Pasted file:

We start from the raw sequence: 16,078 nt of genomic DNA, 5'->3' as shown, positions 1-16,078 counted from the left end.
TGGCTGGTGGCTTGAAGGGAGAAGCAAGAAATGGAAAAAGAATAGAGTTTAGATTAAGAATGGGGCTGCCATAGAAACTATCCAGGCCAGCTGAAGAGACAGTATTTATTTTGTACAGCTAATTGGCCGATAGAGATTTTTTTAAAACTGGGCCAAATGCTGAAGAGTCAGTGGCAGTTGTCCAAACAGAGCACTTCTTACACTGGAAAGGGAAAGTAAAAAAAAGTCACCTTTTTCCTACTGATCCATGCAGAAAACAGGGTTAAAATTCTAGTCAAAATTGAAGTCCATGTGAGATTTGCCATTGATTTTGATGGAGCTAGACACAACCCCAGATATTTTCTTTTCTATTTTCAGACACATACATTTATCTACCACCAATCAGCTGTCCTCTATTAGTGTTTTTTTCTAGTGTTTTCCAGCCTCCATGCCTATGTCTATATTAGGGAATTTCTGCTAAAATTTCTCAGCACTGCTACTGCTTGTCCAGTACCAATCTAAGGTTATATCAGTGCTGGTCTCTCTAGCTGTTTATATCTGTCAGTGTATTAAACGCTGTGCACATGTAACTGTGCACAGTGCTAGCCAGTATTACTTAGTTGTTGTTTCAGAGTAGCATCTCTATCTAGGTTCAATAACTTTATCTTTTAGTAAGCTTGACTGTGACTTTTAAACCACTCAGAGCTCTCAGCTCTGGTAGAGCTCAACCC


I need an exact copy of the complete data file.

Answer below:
We start from the raw sequence: 16,078 nt of genomic DNA, 5'->3' as shown, positions 1-16,078 counted from the left end.
TGGCTGGTGGCTTGAAGGGAGAAGCAAGAAATGGAAAAAGAATAGAGTTTAGATTAAGAATGGGGCTGCCATAGAAACTATCCAGGCCAGCTGAAGAGACAGTATTTATTTTGTACAGCTAATTGGCCGATAGAGATTTTTTTAAAACTGGGCCAAATGCTGAAGAGTCAGTGGCAGTTGTCCAAACAGAGCACTTCTTACACTGGAAAGGGAAAGTAAAAAAAAGTCACCTTTTTCCTACTGATCCATGCAGAAAACAGGGTTAAAATTCTAGTCAAAATTGAAGTCCATGTGAGATTTGCCATTGATTTTGATGGAGCTAGACACAACCCCAGATATTTTCTTTTCTATTTTCAGACACATACATTTATCTACCACCAATCAGCTGTCCTCTATTAGTGTTTTTTTCTAGTGTTTTCCAGCCTCCATGCCTATGTCTATATTAGGGAATTTCTGCTAAAATTTCTCAGCACTGCTACTGCTTGTCCAGTACCAATCTAAGGTTATATCAGTGCTGGTCTCTCTAGCTGTTTATATCTGTCAGTGTATTAAACGCTGTGCACATGTAACTGTGCACAGTGCTAGCCAGTATTACTTAGTTGTTGTTTCAGAGTAGCATCTCTATCTAGGTTCAATAACTTTATCTTTTAGTAAGCTTGACTGTGACTTTTAAACCACTCAGAGCTCTCAGCTCTGGTAGAGCTCAACCC